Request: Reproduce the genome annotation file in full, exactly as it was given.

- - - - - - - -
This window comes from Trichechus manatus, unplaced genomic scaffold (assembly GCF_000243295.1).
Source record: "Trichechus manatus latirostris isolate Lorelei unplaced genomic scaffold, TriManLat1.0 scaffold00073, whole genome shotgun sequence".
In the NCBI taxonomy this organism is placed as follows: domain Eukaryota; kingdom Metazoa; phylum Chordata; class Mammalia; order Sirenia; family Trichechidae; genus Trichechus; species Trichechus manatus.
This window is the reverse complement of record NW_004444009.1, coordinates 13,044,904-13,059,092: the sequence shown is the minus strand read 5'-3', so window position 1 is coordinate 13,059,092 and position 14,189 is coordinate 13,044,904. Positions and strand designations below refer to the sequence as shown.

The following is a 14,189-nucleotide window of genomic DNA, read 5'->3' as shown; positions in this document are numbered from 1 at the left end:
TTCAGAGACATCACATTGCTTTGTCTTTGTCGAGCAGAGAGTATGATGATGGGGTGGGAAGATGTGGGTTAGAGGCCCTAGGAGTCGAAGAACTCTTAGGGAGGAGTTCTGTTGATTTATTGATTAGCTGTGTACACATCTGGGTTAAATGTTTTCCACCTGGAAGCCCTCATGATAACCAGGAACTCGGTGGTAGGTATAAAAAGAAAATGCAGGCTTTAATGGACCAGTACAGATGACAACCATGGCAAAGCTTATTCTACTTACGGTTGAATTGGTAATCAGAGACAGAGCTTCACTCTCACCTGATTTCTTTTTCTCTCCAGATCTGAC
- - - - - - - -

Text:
This window comes from Trichechus manatus, unplaced genomic scaffold (assembly GCF_000243295.1).
Source record: "Trichechus manatus latirostris isolate Lorelei unplaced genomic scaffold, TriManLat1.0 scaffold00073, whole genome shotgun sequence".
In the NCBI taxonomy this organism is placed as follows: domain Eukaryota; kingdom Metazoa; phylum Chordata; class Mammalia; order Sirenia; family Trichechidae; genus Trichechus; species Trichechus manatus.
This window is the reverse complement of record NW_004444009.1, coordinates 13,044,904-13,059,092: the sequence shown is the minus strand read 5'-3', so window position 1 is coordinate 13,059,092 and position 14,189 is coordinate 13,044,904. Positions and strand designations below refer to the sequence as shown.

The following is a 14,189-nucleotide window of genomic DNA, read 5'->3' as shown; positions in this document are numbered from 1 at the left end:
TTCAGAGACATCACATTGCTTTGTCTTTGTCGAGCAGAGAGTATGATGATGGGGTGGGAAGATGTGGGTTAGAGGCCCTAGGAGTCGAAGAACTCTTAGGGAGGAGTTCTGTTGATTTATTGATTAGCTGTGTACACATCTGGGTTAAATGTTTTCCACCTGGAAGCCCTCATGATAACCAGGAACTCGGTGGTAGGTATAAAAAGAAAATGCAGGCTTTAATGGACCAGTACAGATGACAACCATGGCAAAGCTTATTCTACTTACGGTTGAATTGGTAATCAGAGACAGAGCTTCACTCTCACCTGATTTCTTTTTCTCTCCAGATCTGAC